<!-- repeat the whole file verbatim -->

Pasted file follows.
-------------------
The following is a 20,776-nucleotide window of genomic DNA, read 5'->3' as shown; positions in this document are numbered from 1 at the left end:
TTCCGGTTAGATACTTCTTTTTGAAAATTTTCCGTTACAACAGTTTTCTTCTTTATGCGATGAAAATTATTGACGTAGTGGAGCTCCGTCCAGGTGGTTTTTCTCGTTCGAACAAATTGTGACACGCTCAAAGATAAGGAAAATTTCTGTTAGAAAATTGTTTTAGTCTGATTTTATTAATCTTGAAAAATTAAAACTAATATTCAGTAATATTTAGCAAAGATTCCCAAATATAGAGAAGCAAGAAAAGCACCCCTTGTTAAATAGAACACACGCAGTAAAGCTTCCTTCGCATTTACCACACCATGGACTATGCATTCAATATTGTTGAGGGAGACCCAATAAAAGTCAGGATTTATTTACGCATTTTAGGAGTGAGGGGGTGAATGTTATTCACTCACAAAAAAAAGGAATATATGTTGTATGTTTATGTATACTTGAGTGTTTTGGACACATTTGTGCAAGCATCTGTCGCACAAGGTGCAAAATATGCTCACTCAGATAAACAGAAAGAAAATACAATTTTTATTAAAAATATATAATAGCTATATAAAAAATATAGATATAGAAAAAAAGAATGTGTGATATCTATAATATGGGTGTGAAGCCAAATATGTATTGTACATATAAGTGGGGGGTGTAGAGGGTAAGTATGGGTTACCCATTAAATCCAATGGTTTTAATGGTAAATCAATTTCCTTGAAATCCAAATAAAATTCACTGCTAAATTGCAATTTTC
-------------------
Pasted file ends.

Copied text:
The following is a 20,776-nucleotide window of genomic DNA, read 5'->3' as shown; positions in this document are numbered from 1 at the left end:
TTCCGGTTAGATACTTCTTTTTGAAAATTTTCCGTTACAACAGTTTTCTTCTTTATGCGATGAAAATTATTGACGTAGTGGAGCTCCGTCCAGGTGGTTTTTCTCGTTCGAACAAATTGTGACACGCTCAAAGATAAGGAAAATTTCTGTTAGAAAATTGTTTTAGTCTGATTTTATTAATCTTGAAAAATTAAAACTAATATTCAGTAATATTTAGCAAAGATTCCCAAATATAGAGAAGCAAGAAAAGCACCCCTTGTTAAATAGAACACACGCAGTAAAGCTTCCTTCGCATTTACCACACCATGGACTATGCATTCAATATTGTTGAGGGAGACCCAATAAAAGTCAGGATTTATTTACGCATTTTAGGAGTGAGGGGGTGAATGTTATTCACTCACAAAAAAAAGGAATATATGTTGTATGTTTATGTATACTTGAGTGTTTTGGACACATTTGTGCAAGCATCTGTCGCACAAGGTGCAAAATATGCTCACTCAGATAAACAGAAAGAAAATACAATTTTTATTAAAAATATATAATAGCTATATAAAAAATATAGATATAGAAAAAAAGAATGTGTGATATCTATAATATGGGTGTGAAGCCAAATATGTATTGTACATATAAGTGGGGGGTGTAGAGGGTAAGTATGGGTTACCCATTAAATCCAATGGTTTTAATGGTAAATCAATTTCCTTGAAATCCAAATAAAATTCACTGCTAAATTGCAATTTTC